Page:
Me: How’s Mike? Is he working tonight?
Friend: He’s off for 2 or 3 days. He works the graveyard shift.
Me: And why do you call it the graveyard shift? I think the night shift is better.
Friend: I didn’t come up with that phrase. That’s what they call it if you’re still at work after midnight.
Me: I know you didn’t come up with it. It’s just that ‘graveyard shift’ sounds a bit pessimistic while ‘night shift’ is like an optimistic option.
This is an excerpt from a chat I had with a friend last week and something in this conversation piqued my interest: how we humans are wired to accept negativity as a norm.
Almost everywhere we go and everything we do, we encounter negative situations. They could be failures, rejections, disappointments, heartbreaks, etc. And as a result, we’ve built up a form of mental cushion to accept the effects of these situations and/or failures, even before they happen. This cushion is called pessimism. And even most people that call themselves realists are tilting towards pessimism.
While pessimism may breed fear, lethargy, and acceptance of defeat, optimism gives us hope and the drive to push on regardless of what comes our way. No one single person on the planet is finding things easy. Successful people are those that are hopeful and keep fighting to reach their goals.
Today, I’m talking about this topic because of the onset of the Covid-19 disease. There are lots of fake, unverified and panic-oriented information being broadcast all over the media about the epidemic. People feel self-gratified and well-informed spreading pessimism. I’m not saying we shouldn’t inform our community about the virus, but let’s spread helpful information.
The human heart is very jumpy, hence spread caution instead of fear, optimism instead of pessimism and positivity instead of negativity.
At the time of writing, there have been over 100,000 confirmed infected cases and 3,000 deaths. What most people are not aware of is that over 55,000 patients have recovered according to Worldometer.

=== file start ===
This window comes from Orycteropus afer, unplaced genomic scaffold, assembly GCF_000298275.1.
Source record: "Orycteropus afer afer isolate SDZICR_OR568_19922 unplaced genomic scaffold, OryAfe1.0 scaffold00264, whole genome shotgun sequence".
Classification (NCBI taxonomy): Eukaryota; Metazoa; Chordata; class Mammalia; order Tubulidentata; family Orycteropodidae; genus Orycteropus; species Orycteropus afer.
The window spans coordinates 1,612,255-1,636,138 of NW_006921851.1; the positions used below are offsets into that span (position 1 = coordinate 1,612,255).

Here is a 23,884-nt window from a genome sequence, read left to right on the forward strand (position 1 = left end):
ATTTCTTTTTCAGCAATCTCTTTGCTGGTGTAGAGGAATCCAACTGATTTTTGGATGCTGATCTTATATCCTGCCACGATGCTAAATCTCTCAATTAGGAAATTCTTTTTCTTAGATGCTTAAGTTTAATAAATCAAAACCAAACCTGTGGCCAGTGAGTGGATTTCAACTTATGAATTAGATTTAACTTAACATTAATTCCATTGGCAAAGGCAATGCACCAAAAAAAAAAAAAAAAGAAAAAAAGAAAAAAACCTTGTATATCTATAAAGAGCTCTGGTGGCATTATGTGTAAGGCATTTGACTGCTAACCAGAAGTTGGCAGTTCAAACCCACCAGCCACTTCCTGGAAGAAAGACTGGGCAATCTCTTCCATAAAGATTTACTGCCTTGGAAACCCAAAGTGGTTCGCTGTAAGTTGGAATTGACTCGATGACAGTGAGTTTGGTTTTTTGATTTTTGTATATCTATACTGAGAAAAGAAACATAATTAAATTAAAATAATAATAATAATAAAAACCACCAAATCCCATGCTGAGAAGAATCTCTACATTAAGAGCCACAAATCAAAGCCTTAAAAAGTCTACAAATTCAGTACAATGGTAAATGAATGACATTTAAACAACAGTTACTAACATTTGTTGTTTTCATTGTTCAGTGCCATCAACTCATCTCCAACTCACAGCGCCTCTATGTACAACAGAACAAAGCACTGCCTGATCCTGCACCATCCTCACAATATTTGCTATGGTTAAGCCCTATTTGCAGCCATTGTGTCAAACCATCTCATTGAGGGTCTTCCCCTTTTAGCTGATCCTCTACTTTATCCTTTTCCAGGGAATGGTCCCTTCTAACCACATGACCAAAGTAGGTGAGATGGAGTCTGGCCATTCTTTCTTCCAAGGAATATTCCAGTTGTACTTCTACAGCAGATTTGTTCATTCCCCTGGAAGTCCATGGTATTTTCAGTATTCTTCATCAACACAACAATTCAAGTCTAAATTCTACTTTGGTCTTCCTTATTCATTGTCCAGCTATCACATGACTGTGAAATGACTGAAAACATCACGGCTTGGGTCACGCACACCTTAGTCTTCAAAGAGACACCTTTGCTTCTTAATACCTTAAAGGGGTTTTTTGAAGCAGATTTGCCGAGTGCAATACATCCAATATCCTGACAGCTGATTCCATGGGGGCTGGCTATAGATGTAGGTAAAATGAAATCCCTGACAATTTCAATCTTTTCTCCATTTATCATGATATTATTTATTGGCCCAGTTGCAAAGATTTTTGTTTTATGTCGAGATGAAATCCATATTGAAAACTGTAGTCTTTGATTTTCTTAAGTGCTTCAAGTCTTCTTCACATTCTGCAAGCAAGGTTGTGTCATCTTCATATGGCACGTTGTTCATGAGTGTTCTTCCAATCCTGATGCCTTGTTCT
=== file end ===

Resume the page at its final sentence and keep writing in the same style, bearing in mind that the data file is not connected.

In these trying times, let’s endeavor to spread messages with love and refrain from spreading fear and panic.
As a reminder, we should;
- always wash our hands with soap and water and use hand sanitizers.
- try as much as possible to stay away from crowded places and avoid too much contact. If possible avoid handshakes.
- cough into our handkerchiefs which should be disposed off immediately and in cases where hankies are not available, cough in your elbow.
- leave any area where you’ve heard of observed someone coughing.
- wear masks in locations on high alert or risk. Wearing masks can be quite tricky and dangerous, so this video by WHO explains how to properly wear and dispose one off.
- limit visits and work from home if we can.
- stock up food and medicines.
- avoid smoking and alcohol consumption as these are risk factors to contracting the coronavirus.
- seek medical help when we observe any of the symptoms of the disease.
Like I said earlier, let’s stay positive and be optimistic. We’ll overcome this plague in no distant time. Medical experts all over the world are working round the clock to develop a cure as soon as possible.
Enjoy your weekends and do share this blog as it could teach someone an important lesson.
Please use the comment section. I’d really love to know your thoughts on this topic.